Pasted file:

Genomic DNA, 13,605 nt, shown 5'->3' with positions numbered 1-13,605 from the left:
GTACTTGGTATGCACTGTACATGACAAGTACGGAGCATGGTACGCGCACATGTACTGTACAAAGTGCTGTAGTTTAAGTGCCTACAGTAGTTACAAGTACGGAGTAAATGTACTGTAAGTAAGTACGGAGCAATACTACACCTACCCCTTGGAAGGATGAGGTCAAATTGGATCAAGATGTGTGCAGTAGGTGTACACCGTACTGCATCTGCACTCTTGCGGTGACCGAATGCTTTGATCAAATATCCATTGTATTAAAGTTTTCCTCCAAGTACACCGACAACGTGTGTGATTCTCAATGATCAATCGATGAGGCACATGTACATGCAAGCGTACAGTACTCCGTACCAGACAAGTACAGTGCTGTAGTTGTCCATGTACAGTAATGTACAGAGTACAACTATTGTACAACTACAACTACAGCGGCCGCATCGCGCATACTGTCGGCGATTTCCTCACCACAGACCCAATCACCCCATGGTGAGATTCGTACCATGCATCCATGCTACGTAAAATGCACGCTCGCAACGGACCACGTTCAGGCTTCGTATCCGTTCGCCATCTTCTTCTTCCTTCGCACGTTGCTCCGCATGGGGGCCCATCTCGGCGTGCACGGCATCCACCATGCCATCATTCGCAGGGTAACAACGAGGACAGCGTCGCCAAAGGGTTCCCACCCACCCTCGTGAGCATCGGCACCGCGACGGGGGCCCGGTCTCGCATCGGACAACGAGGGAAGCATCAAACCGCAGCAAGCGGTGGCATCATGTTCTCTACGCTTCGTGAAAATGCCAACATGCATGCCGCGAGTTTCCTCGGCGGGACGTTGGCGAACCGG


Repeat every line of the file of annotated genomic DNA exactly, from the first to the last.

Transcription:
Genomic DNA, 13,605 nt, shown 5'->3' with positions numbered 1-13,605 from the left:
GTACTTGGTATGCACTGTACATGACAAGTACGGAGCATGGTACGCGCACATGTACTGTACAAAGTGCTGTAGTTTAAGTGCCTACAGTAGTTACAAGTACGGAGTAAATGTACTGTAAGTAAGTACGGAGCAATACTACACCTACCCCTTGGAAGGATGAGGTCAAATTGGATCAAGATGTGTGCAGTAGGTGTACACCGTACTGCATCTGCACTCTTGCGGTGACCGAATGCTTTGATCAAATATCCATTGTATTAAAGTTTTCCTCCAAGTACACCGACAACGTGTGTGATTCTCAATGATCAATCGATGAGGCACATGTACATGCAAGCGTACAGTACTCCGTACCAGACAAGTACAGTGCTGTAGTTGTCCATGTACAGTAATGTACAGAGTACAACTATTGTACAACTACAACTACAGCGGCCGCATCGCGCATACTGTCGGCGATTTCCTCACCACAGACCCAATCACCCCATGGTGAGATTCGTACCATGCATCCATGCTACGTAAAATGCACGCTCGCAACGGACCACGTTCAGGCTTCGTATCCGTTCGCCATCTTCTTCTTCCTTCGCACGTTGCTCCGCATGGGGGCCCATCTCGGCGTGCACGGCATCCACCATGCCATCATTCGCAGGGTAACAACGAGGACAGCGTCGCCAAAGGGTTCCCACCCACCCTCGTGAGCATCGGCACCGCGACGGGGGCCCGGTCTCGCATCGGACAACGAGGGAAGCATCAAACCGCAGCAAGCGGTGGCATCATGTTCTCTACGCTTCGTGAAAATGCCAACATGCATGCCGCGAGTTTCCTCGGCGGGACGTTGGCGAACCGG